Entropy of a black hole after evaporation

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  • #1
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Black holes have an entropy, but they evaporate. At the end of the evaporation, the entropy is greater than the entropy at the beginning of the evaporation. I am looking for an example of a quantitative result for the entropy of the black hole after evaporation (or the entropy difference between the beginning and the end of the evaporation). You can use your favorite theory (General relativity, f(R), String theory, Loop Quantum Gravity, etc..), you can use your favorite kind of black hole (Schwarzschild, rotating, charged, extremal, BTZ, etc.... ), and you can use your favorite dimension (from 4 to 11...), but I am looking for a quantitative result.
 

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  • #2
tom.stoer
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I would try a semiclassical description (Hawking radiation + classical spacetime; after evaporation this is Hawking radiation + flat spacetime). For Hawking radiation the entropy calculation is done using Bose-Einstein statistics for non-interacting photons of given temperature. There are two problems: i) one has to adapt the standard plane wave formalism to (distorted) spherical waves (have a look at Hawking's paper); ii) geometry and therefore temperature are not constant.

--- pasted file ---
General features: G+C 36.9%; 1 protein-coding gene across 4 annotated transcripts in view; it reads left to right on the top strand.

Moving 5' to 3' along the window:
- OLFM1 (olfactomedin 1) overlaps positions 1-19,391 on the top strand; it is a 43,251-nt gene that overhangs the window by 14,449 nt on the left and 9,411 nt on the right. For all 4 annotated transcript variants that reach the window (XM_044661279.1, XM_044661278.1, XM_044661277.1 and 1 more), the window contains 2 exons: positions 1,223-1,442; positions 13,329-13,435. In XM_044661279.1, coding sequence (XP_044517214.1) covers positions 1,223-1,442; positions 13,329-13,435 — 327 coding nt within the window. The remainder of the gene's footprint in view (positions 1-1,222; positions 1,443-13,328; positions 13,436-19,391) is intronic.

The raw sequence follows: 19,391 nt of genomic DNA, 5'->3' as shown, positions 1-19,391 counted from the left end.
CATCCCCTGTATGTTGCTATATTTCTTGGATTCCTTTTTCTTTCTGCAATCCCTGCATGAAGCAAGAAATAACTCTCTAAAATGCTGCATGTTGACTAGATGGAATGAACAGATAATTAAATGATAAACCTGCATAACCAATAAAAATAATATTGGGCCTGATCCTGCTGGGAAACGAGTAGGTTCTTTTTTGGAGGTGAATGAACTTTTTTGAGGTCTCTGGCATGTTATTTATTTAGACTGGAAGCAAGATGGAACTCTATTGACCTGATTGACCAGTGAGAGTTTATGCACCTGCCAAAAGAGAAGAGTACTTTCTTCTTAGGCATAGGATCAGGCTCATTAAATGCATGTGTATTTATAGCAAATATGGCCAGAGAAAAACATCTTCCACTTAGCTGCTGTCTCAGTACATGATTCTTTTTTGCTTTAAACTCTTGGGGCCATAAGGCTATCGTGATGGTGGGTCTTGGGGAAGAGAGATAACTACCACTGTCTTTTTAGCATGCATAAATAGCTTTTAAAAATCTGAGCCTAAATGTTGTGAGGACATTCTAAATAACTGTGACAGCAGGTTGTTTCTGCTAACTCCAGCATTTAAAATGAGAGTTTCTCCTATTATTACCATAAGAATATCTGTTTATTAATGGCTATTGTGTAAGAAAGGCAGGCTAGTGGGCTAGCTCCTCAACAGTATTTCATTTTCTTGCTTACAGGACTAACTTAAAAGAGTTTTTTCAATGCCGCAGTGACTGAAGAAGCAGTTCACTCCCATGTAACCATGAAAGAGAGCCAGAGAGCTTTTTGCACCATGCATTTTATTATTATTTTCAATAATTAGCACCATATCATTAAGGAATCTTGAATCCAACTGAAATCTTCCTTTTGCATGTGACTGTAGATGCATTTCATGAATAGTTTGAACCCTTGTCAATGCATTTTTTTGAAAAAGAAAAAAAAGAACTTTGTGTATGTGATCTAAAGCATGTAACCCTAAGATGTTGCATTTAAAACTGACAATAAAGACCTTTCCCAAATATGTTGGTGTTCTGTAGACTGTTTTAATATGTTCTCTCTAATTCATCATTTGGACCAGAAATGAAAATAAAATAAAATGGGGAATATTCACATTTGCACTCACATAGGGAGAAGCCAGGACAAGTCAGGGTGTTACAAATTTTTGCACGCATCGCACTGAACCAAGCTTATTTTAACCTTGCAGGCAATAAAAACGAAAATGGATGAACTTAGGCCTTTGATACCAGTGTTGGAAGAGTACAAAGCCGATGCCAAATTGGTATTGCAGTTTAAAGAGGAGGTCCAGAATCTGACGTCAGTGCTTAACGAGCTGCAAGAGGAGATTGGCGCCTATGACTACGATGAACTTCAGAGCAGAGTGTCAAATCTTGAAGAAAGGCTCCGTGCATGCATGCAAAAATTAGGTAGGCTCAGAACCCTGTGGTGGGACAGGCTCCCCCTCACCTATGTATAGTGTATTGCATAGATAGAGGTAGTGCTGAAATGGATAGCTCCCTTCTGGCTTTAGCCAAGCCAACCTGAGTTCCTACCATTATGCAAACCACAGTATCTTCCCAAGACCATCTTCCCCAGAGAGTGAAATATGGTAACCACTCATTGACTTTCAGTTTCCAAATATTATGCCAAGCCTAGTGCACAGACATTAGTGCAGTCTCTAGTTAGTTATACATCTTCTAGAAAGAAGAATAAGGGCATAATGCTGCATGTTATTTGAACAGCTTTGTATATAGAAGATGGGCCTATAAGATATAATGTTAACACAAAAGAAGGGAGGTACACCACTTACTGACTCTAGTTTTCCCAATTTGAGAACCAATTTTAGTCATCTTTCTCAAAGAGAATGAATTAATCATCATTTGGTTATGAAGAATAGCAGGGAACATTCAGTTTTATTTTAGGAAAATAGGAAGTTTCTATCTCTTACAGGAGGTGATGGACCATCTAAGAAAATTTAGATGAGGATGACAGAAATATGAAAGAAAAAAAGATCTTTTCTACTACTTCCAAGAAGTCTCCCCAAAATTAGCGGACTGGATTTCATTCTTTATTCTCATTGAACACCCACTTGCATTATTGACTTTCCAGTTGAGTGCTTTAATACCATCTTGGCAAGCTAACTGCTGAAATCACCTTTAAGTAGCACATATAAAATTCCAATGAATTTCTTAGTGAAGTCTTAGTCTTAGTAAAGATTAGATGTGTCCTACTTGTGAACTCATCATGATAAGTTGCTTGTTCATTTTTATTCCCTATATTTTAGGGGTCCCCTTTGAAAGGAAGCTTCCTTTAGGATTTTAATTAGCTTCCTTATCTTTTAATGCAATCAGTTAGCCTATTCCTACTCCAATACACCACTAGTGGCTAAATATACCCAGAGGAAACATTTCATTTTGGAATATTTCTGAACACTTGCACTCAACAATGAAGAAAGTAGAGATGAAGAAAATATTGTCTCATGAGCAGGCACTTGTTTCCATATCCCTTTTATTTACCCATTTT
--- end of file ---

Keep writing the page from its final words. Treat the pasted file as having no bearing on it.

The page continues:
• #3
Don't all our current theories break down for a black hole smaller than a Planck mass (or a ratio thereof, such as √∏), thus we can't arrive at a quantitative (integrative) value for the entropy of complete evaporation?
 
  • #4
tom.stoer
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Don't all our current theories break down for a black hole smaller than a Planck mass (or a ratio thereof, such as √∏), thus we can't arrive at a quantitative (integrative) value for the entropy of complete evaporation?
The semiclassical calculation (Hawking) is certainly invalid; there are proposals for microscopic state counting in LQG or string theory (but I think that evaporation with thermal radiations + corrections is not understood); anyway - why not try to calculate the BH entropy using Bekensteins formula, and then calculate the entropy for the thermal radiation?
 
  • #5
Does the Planck scale represent the realm where the horizon of a black hole is basically the same as the singularity itself, at least in regards to entropy?

With a sense of humor I hope others can appreciate, the theory I choose to answer this question in is that the universe has a ground state energy/entorpy (or related frequency) that's closely proportional to the Planck mass. Taking that same mass/energy/frequency for my Schwarzchild black hole, then the entropy change for such a black hole evaporating is quantitatively zero. Funny, that same ground state also gives (in a space domain) a value for dark energy that's pretty close to what we observe.

I obviously think I might need some help with my thinking.
 
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  • #6
Chronos
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Typically, black hole entropy calculations assume it all resides at the event horizon. I'm unconvinced that is correct.
 

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